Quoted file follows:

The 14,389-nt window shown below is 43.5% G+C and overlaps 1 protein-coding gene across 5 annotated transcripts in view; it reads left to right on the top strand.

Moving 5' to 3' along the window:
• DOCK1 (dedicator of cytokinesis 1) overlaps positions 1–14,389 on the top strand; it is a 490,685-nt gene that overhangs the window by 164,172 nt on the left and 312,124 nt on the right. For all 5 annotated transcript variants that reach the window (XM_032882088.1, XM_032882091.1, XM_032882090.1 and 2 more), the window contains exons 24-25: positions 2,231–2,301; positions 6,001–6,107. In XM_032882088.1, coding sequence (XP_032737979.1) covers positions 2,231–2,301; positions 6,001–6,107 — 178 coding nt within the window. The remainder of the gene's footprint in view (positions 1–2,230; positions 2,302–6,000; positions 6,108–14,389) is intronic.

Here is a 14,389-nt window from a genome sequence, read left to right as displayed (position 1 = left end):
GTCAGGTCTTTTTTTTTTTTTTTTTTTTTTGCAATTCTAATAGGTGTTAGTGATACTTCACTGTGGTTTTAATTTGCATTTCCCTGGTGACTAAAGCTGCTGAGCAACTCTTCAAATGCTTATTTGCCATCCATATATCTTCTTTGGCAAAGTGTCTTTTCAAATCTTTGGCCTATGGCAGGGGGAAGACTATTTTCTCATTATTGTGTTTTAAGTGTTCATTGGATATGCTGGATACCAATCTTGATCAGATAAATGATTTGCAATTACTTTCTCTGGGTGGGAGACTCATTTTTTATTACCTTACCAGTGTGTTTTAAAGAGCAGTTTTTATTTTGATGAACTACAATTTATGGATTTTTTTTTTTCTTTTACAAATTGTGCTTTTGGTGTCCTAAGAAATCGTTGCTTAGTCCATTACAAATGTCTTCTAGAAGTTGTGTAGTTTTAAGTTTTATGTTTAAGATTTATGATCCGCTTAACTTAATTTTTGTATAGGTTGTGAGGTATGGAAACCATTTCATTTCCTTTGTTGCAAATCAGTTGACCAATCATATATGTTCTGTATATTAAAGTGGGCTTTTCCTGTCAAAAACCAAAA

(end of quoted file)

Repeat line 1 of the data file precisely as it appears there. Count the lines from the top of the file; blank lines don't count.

The 14,389-nt window shown below is 43.5% G+C and overlaps 1 protein-coding gene across 5 annotated transcripts in view; it reads left to right on the top strand.